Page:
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Experimental Study No. 2: A direct test for the role of the pubourethral ligament in anorectal closure

PETER PETROS (*) - MICHAEL SWASH (**)

(*) Royal Perth Hospital, University of Western Australia
(**) Dept of Neurology, The Royal London Hospital, London, UK

Abstract: Midurethral anchoring controlled solid feces loss during coughing in a patient with a history of stress fecal and urinary incontinence. This experiment demonstrated the importance of an intact pubourethral ligament when both conditions occur simultaneously.
Key words: Stress fecal incontinence; 'Simulated operation'; Pubourethral ligament; Integral theory.


INTRODUCTION

The series of video X-ray photographs (Study No. 1), appeared to support the Theory's prediction of a major role for the pubourethral ligaments in the control of fecal incontinence. A serendipitous presentation of a patient with a history of stress induced fecal incontinence at Royal Perth Hospital Outpatients Gynaecology Clinic allowed this part of the Theory to be tested directly.

METHOD AND RESULTS

A 54 year old patient, para 3, presented with a long history of leaking solid feces on coughing or straining. She discharged a bolus of feces on being asked to cough. This was replaced in her anus, and a sponge-holding forceps was gently pushed upwards onto the vaginal wall, on one side, at the level of the middle part of the urethra ('simulated operation'). Leakage of solid feces during coughing and straining was controlled immediately. On removing the forceps, leakage was noted again on straining. This procedure was repeated several times, and the same results reproduced on each occasion. Subsequently the patient had a midurethral sling operation, and reported total cure of this problem.

DISCUSSION

Robert Zacharin1 described how the pubourethral ligament inserts into midurethra and the anterior portion of m.pubococcygeus, (PCM, Fig. 1)Fig. 1.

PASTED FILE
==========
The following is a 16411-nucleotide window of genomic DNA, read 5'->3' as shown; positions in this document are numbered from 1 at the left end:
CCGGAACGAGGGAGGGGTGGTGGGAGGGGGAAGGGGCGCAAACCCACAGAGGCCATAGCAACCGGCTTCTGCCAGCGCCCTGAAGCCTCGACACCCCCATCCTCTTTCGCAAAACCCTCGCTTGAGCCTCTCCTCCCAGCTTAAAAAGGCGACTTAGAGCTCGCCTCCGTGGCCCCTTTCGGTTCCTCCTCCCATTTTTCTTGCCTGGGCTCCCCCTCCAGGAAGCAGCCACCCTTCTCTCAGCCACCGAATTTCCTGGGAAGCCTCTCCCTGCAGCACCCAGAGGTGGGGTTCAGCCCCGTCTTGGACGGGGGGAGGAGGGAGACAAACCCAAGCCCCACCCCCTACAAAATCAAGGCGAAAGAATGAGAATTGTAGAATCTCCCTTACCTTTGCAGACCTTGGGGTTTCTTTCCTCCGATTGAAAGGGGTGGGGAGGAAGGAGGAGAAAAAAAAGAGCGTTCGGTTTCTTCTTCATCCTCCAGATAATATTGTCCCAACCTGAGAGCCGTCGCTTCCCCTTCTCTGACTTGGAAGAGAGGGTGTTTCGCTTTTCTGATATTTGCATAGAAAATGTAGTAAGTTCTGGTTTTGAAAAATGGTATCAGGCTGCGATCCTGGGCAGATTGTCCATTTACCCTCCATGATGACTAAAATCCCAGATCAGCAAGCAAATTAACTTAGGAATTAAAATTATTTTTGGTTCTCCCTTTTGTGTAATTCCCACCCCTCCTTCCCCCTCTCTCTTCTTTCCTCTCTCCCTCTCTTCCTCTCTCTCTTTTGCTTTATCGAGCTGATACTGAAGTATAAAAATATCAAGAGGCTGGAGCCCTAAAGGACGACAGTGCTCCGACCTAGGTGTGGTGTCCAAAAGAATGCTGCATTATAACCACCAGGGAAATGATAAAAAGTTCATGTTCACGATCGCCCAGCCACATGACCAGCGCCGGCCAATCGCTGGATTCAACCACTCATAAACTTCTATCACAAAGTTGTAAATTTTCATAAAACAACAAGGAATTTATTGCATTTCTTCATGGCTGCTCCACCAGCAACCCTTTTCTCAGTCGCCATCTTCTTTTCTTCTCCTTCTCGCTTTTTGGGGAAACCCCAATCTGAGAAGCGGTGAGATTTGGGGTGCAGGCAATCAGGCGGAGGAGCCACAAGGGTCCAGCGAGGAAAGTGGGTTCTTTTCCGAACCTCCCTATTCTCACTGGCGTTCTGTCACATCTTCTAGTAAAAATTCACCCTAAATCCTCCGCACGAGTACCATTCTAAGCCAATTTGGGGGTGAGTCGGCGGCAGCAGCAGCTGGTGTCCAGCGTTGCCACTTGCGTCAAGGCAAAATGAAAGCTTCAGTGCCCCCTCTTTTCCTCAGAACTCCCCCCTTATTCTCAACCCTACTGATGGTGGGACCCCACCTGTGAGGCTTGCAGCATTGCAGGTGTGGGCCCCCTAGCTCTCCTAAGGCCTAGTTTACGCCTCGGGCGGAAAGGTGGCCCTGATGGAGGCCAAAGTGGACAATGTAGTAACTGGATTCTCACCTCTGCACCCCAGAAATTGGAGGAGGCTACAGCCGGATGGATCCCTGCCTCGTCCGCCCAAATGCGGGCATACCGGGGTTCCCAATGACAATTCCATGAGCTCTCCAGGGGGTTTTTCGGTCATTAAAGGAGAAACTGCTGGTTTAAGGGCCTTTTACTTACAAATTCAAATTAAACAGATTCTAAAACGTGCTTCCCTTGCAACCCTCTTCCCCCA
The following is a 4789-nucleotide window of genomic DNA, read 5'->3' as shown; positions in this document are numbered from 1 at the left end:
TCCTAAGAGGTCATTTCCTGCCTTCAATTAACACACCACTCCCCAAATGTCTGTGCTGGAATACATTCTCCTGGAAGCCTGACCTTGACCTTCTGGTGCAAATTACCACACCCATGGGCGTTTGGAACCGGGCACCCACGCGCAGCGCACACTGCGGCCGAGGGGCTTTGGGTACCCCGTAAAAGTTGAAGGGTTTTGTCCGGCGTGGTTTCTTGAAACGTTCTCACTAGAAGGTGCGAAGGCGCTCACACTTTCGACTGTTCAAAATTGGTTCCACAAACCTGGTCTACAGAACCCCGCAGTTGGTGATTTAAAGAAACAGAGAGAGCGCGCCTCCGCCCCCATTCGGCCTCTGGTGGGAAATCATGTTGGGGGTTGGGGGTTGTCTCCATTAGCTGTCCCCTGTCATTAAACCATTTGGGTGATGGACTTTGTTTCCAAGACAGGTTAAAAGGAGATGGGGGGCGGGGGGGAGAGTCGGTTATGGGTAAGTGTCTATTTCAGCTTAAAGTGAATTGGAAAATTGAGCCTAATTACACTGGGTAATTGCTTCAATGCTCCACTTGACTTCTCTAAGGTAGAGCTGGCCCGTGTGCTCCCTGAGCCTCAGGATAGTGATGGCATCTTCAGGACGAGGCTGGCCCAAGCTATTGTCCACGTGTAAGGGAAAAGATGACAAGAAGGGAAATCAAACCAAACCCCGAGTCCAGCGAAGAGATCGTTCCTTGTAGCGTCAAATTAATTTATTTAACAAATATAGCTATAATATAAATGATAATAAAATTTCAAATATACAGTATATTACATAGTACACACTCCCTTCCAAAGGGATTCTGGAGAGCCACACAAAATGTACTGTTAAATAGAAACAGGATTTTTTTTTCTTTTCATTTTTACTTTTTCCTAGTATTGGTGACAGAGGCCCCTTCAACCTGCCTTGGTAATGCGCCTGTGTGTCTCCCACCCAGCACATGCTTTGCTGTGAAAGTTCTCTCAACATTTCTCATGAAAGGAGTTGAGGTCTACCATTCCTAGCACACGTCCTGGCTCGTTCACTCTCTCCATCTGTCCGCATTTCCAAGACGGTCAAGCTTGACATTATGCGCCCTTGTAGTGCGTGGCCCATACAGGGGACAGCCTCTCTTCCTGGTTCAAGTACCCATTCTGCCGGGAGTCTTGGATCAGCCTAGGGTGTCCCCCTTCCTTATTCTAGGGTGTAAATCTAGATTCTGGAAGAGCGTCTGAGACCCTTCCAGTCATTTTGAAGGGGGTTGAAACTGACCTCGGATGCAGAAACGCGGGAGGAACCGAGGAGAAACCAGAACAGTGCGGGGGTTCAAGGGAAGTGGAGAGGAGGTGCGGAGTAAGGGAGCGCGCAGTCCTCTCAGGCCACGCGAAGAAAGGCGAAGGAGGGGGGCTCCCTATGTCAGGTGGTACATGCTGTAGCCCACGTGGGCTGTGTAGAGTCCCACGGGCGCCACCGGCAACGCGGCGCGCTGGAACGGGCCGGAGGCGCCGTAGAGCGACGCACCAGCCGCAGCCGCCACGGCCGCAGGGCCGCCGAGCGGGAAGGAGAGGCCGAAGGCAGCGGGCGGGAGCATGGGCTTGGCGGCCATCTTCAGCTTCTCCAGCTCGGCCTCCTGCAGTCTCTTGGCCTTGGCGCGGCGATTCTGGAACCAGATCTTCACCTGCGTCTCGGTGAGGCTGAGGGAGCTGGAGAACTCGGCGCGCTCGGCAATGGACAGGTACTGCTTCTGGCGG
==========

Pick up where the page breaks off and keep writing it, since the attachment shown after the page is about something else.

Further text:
Both PCMs sweep backwards to form the levator plate (LP), Fig. 1Fig. 1; the levator plate 'LP' is attached to the posterior wall of rectum 2 by fascia which it tensions and stretches backwards. The levator plate has to be well-tensioned before the longitudinal muscle of the anus (LMA) can pull down its anterior border to effect anorectal closure around a firmly contracted puborectalis muscle (PRM) (see X-ray study, this issue). A lax pubourethral ligament (PUL), would not allow LP to contract sufficiently for LMA to rotate it around PRM for closure. A forceps applied to the site of the pubourethral ligament provides the firm anchoring point needed to restore the maximum contraction required for anorectal closure.

CONCLUSION

The observations confirm the participation of directional muscle forces acting against pubourethral and uterosacral ligaments during anorectal closure and also, defecation. Prospective surgical reinforcement of these ligaments will be required to test the hypothesis that ligamentous damage is a major cause of idiopathic FI. The results from such operations are described in Part 2.

REFERENCES

  1. Zacharin RF. A suspensory mechanism of the female urethra. Journal of Anatomy 1963; 97: 423-427.
  2. Courtney H. Anatomy of the pelvic diaphragm and ano-rectal musculature as related to sphincter preservation in ano-rectal surgery. American Journal Surgery 1950; 79: 155-173.

Correspondence to:

Prof. Peter Petros,
E-mail: kvinno@highway1.com.au